Hope is not only the light that can be found at the end of the tunnel. It is also the light, faint and flickering, though it may be, that can help us navigate the darkness of our times. – Archbishop Desmond TuTu
I recently read two essays by Daisaku Ikda whose background as peacemaker, Buddhist philosopher and educator has been instrumental in establishing institutions related to peace and culture all reflecting Buddhist principles.
While his essays – “The Power of Dialogue,” “The Power of Hope” – were written for inclusion in David Kreiger’s book, Hope in a Dark Time, about the need to eliminate nuclear weapons, Ikda’s words could not be more relevant to the times in which we are living.
“In the end,” Ikda writes, “peace will not be realized by politicians signing treaties. True and lasting peace will only be realized by forging life-to-life bonds of trust and friendship among the world’s people. Human solidarity is built by opening our hearts to each other. This is the power of dialogue.
“Dialogue is more, however, than two people facing each other speaking. The kind of dialogue that can truly contribute to peace must begin with an open and earnest ‘inner dialogue.’ By this I mean the ability to examine, carefully and honestly, our own attitudes.
“We can start by asking ourselves some simple questions: Have I made an effort to find out the facts? Have I confirmed things for myself? Have I been swayed by second-hand information, by stereotypes or malicious rumors?
“For Socrates, a clear awareness of one’s own ignorance was the starting point for wisdom. By questioning ourselves and our assumptions we can open the way to more meaningful communication. This is something that applies at all levels – from communications between family and friends, to those between countries and cultures. This is because people who are at least aware that they may harbor prejudicial attitudes can communicate across differences more successfully than those who are convinced that they are free from all prejudice.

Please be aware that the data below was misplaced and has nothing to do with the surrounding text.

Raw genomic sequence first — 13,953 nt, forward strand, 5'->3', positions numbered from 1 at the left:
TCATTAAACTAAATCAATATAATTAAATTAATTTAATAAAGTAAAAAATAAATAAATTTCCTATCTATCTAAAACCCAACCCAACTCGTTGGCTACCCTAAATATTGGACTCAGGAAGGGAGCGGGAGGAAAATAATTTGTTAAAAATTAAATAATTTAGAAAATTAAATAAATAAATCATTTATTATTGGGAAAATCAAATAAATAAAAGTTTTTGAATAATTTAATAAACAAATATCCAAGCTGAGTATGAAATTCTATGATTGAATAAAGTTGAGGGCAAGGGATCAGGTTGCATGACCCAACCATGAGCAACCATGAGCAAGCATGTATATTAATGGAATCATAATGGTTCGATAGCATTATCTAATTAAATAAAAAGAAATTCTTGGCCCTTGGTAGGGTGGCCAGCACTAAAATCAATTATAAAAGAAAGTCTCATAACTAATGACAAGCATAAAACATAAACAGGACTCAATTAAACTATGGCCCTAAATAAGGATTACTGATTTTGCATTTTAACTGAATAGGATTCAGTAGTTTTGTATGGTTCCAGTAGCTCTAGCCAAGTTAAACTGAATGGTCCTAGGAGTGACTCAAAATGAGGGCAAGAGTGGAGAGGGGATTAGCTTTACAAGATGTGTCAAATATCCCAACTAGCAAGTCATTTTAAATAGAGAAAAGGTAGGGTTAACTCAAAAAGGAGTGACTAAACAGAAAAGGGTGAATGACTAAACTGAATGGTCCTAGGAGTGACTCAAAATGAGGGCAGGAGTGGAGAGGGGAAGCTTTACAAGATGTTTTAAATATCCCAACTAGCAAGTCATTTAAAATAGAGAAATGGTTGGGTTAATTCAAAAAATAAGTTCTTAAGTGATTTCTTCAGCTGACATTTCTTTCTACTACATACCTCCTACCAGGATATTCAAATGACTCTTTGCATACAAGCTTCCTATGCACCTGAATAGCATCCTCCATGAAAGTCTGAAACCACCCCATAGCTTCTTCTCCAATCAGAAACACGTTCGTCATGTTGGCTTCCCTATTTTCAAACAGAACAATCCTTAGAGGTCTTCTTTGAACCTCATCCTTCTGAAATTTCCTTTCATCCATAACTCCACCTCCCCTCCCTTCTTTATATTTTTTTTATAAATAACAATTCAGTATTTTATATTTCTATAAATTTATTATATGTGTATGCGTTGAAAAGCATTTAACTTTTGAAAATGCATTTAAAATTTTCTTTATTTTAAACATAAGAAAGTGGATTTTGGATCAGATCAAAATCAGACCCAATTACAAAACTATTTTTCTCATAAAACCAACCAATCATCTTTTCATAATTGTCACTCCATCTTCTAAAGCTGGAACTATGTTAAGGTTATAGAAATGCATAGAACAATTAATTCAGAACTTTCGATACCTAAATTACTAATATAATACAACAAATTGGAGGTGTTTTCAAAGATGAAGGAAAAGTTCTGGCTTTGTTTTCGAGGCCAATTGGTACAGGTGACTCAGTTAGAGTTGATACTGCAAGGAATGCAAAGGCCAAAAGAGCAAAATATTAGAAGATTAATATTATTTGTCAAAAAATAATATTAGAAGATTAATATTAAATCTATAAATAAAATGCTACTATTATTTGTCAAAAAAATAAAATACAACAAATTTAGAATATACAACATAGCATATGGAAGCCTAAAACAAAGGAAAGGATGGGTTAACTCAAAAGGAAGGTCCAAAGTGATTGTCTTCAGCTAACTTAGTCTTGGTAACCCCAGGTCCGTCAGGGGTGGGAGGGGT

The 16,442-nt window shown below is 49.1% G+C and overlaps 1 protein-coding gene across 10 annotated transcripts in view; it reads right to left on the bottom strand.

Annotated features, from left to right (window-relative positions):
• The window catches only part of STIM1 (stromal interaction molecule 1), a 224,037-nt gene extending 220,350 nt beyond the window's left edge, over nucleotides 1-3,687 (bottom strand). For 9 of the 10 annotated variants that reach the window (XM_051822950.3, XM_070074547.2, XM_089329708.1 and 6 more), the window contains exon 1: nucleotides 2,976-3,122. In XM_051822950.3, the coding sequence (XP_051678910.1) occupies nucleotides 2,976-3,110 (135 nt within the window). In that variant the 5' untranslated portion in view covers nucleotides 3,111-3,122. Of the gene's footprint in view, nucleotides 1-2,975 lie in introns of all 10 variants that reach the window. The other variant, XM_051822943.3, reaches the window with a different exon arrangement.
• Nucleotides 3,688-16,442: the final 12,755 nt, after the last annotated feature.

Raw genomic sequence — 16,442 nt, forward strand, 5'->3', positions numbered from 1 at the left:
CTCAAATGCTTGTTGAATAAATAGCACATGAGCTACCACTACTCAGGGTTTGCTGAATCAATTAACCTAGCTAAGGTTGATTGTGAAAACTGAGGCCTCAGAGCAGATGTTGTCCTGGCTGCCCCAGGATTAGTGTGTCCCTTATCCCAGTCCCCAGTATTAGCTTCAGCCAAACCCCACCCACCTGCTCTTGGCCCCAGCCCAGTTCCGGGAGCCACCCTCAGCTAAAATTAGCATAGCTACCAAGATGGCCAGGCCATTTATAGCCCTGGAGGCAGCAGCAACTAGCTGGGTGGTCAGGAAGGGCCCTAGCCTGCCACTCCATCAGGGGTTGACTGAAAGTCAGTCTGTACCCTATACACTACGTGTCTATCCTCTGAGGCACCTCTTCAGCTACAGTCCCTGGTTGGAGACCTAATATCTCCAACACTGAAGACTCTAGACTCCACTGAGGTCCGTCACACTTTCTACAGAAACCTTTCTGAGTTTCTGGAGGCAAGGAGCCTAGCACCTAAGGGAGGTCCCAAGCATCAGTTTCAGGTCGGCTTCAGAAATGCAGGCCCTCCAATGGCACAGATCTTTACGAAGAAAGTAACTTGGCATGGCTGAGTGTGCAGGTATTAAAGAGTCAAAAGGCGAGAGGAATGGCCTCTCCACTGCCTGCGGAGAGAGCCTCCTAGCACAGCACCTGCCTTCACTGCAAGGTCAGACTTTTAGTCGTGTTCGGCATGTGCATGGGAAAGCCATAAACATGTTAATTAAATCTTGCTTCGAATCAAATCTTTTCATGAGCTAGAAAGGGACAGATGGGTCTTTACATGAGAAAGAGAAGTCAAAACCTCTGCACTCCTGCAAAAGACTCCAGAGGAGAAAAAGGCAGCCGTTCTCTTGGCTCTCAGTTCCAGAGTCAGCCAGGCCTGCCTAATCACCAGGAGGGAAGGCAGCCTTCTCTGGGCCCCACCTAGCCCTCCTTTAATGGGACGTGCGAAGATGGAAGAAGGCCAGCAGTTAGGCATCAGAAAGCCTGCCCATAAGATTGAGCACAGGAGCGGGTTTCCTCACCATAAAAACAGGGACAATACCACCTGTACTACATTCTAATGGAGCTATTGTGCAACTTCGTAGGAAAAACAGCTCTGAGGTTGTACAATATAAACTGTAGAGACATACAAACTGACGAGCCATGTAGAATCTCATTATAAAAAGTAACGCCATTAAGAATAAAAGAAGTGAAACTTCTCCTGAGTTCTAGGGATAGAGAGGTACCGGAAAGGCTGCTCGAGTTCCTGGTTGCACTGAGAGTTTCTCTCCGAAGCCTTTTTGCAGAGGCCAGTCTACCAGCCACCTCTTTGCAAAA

“Ultimately, the challenge we each face is to grow into the kind of person who is capable of truly respecting others.
“In the teachings of Buddhism there is a passage that describes what our attitude toward people should be. It says that we should ‘rise and greet them from afar,’ showing them the utmost respect. In fact, it states that we should offer them the same respect we would a Buddha. Here I should clarify that a ‘Buddha’ is not a superhuman being. Rather this word refers to a person who has fully awakened the limitless capacity for wisdom and compassion that exists in all people. It is another way of expressing the supreme dignity that all people possess simply by virtue of being human.
“How could there be war if we saw each meeting with another as a rare and remarkable encounter with the most precious treasure of the cosmos? I can think of no more direct and simple path to peace.”
In his essay entitled, The Power of Hope, Ikda talks about the value of persistence in the face of obstacles.
“In Japanese, the word for ‘hope’ is written with two Chinese characters. One means to desire something deeply and intensely. The other means to gaze far into the distance, into the future.
“Mahatma Gandhi was, in his own words, an ‘irrepressible optimist.’ But his hope was not based on an objective analysis of the conditions that faced him. Rather, it was based on his absolute faith in the ‘infinite possibilities of the individual.’ In the same way, the great dream of equality and human dignity that possessed Martin Luther King, Jr., was a dream upheld by the force of diamond-like faith and will.
“All those who have achieved great things have done so because of their ability to create hope, to pull it forth from within themselves, regardless of the circumstances or challenges they face. We must learn to make the hope we cannot find. Where there is hope, there is the possibility of peace.”
While we have faced bitter divisions before, we should remember that hope – hope in ourselves and others – will open the door to optimism and infinite possibilities where, once more, we are guided by the “better angels of our nature.”
Taken from Hope in a Dark Time, Reflections on Humanities Future, edited by David Krieger, and used with permission by The Nuclear Age Peace Foundation.